I am amazed at the religious zeal for certain energy concepts that seems all too eager to look past the incentives necessary to make things acceptably economic to you and me.
When I started my career in energy more than 40 years ago, fuel cells were declared to be “about 5 years off.” Now, it seems they are just a bit closer. But, the key to fuel cells has always been the same: a source of hydrogen. If you start with natural gas, you have the obvious problem of where did the carbon go.
Now, we have a crowdsourcing site making claims that are just as absurd … but harder for the average person to understand. As you play the video on this site, pay special attention to where the hydrogen is going to come from. Some of you probably already get this from the title of the blog. Their answer is water. They are going to split water into hydrogen and oxygen … perhaps from hydroelectric production so they can maintain the claim of zero emissions.
But, that hydro is already in the market producing valuable goods and services directly. Now, you are converting it back into primary fuels … with an associated loss. And, how can the hydrogen compete with gasoline? And, how can a fuel cell compete with a simple electric motor or an internal combustion engine. Remember, if you have a source of hydrogen, you can run the engine in your gasoline car with that by changing the carburetor setup.
Oh, Joel, stop being so negative …
I am going to follow this to see if people take the bait. Sad commentary on the ethics of those making this offer. Anyone with reasonable knowledge knows this is a bad idea economically.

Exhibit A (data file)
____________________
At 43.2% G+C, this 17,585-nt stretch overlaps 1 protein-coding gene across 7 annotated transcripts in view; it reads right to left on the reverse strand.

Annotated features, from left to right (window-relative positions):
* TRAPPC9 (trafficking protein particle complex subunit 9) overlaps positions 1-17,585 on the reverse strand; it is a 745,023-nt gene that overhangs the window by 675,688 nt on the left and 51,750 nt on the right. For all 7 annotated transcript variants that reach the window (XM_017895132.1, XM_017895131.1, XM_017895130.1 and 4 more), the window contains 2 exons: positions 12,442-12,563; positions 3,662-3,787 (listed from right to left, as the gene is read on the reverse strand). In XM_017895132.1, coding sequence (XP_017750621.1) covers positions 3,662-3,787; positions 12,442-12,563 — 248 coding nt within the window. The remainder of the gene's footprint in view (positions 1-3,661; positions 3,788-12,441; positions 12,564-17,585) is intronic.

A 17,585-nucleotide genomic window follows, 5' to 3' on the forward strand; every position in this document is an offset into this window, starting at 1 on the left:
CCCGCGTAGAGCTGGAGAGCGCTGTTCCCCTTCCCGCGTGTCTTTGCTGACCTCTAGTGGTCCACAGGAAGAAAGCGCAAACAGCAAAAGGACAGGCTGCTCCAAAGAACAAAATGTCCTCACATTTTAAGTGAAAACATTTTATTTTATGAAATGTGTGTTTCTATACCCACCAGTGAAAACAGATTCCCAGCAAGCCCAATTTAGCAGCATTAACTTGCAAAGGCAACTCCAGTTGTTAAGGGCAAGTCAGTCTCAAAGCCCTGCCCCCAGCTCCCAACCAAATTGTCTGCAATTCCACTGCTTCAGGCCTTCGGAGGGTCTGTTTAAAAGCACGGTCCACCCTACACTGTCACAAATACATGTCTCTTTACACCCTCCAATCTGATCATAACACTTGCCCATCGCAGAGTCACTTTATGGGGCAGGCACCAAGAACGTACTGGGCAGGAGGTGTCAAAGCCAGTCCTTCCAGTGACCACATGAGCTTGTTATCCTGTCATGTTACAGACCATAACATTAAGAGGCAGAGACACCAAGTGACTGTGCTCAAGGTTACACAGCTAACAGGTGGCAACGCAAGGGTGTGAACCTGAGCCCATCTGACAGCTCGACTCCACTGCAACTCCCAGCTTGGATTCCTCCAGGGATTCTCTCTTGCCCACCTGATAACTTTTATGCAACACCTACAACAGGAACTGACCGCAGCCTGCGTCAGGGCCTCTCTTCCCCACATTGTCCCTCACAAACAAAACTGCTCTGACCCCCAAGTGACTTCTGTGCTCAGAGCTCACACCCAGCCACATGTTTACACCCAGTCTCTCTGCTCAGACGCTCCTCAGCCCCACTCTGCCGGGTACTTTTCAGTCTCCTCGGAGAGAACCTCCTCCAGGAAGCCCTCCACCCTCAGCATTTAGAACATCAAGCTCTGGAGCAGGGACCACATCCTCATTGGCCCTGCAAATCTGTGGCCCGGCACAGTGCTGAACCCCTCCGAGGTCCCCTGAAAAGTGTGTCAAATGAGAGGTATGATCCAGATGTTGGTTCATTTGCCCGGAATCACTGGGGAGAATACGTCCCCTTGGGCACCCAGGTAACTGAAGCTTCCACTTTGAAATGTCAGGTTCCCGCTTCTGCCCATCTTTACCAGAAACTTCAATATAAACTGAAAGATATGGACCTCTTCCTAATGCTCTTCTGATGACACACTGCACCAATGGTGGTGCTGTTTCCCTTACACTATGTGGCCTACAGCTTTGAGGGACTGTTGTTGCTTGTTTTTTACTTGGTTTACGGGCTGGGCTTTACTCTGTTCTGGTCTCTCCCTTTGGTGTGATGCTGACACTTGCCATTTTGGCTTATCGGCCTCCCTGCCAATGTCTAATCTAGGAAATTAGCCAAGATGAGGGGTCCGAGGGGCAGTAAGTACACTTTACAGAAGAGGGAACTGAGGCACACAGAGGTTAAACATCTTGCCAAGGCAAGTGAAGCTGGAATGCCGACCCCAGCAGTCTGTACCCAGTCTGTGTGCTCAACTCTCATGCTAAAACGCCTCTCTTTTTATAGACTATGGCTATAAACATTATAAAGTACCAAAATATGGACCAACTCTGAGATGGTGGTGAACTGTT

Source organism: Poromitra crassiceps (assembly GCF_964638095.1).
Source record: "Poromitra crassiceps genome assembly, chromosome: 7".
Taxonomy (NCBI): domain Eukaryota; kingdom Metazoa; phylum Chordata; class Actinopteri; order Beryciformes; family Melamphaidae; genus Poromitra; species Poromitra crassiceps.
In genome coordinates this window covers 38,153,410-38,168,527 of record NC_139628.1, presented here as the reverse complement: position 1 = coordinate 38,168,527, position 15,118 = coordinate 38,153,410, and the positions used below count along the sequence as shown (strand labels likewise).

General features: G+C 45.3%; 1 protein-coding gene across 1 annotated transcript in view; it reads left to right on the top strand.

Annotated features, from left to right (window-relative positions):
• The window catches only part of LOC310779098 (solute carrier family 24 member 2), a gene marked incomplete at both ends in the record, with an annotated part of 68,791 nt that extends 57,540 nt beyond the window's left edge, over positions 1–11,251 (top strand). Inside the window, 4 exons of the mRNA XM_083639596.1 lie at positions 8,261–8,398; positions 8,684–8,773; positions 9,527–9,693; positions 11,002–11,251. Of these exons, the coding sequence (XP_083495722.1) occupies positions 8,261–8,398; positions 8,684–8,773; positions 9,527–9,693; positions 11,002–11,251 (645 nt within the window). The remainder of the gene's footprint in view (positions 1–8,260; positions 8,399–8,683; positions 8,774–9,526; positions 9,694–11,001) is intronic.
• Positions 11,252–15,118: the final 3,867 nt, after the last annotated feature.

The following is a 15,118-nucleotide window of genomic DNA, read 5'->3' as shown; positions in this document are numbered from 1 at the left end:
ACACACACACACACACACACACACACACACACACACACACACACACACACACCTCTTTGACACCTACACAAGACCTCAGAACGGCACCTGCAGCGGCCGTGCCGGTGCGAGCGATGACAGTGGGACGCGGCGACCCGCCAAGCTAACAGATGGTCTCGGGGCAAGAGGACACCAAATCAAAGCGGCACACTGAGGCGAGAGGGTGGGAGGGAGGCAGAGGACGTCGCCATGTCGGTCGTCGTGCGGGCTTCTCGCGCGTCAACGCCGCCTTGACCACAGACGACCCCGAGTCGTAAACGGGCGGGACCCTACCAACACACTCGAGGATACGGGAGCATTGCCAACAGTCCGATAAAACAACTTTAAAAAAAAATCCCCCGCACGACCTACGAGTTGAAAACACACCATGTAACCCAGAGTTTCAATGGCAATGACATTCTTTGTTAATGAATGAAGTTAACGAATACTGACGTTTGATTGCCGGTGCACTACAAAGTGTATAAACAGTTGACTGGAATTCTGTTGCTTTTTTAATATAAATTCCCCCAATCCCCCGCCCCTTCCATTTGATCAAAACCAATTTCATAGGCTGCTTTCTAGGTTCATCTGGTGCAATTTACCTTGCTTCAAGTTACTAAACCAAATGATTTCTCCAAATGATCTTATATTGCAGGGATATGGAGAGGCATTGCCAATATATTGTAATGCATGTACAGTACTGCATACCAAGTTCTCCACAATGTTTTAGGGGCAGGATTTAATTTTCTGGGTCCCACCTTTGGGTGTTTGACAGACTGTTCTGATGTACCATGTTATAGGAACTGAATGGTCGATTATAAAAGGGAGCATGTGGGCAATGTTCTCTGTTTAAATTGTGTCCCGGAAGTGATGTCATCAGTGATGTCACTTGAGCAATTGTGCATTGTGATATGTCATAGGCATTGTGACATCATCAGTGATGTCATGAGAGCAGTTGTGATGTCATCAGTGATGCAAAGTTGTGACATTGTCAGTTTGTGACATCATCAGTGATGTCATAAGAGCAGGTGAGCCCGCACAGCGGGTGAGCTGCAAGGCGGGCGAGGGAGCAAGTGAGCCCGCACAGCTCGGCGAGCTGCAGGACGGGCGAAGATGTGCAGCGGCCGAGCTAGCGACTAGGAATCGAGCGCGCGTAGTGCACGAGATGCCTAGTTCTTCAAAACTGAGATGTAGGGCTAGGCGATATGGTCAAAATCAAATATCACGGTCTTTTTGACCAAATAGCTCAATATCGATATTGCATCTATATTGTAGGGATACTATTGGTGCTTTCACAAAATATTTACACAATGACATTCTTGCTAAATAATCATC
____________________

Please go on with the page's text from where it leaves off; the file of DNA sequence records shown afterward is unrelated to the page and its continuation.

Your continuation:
So, now we are seeing a growing series of problems and issues due to efficiency itself! Scientists are worried that the brightness at night is going to create a whole family of health problems.
Interesting on many levels, and possibly a canary in the mine for other unexpected consequences of our focus on efficiency. Some of you who are observant will remember my prior blog on the efficiency of transportation creating a similar problem.
It is time to say thanks again to all our loyal friends, clients, colleagues, and business partners. Life is so much more meaningful with these relationships. And, we want at this time to step back, reflect, and say thanks.
Thanks to each one of you for giving us the opportunities this year as we have journeyed together through the energy industries’ twists and turns. I am constantly reminded that sitting still on this journey is the riskiest position to take. You are very likely to get run over and pushed aside.
So much has changed over the past thirty-three years of working with you on energy issues. It seems hard to believe that we have quelled electricity growth. That seemed an inconceivable idea three decades ago … but it has been accomplished through increases in efficiency and control.
Some things are still elusive, but I do believe we are homing in on them. Engaging the average American in an energy dialogue now seems within reach. Our new generations of Americans are keenly interested in energy sustainability and are so tech savvy that ideas we deemed unrealistic a decade ago are becoming common.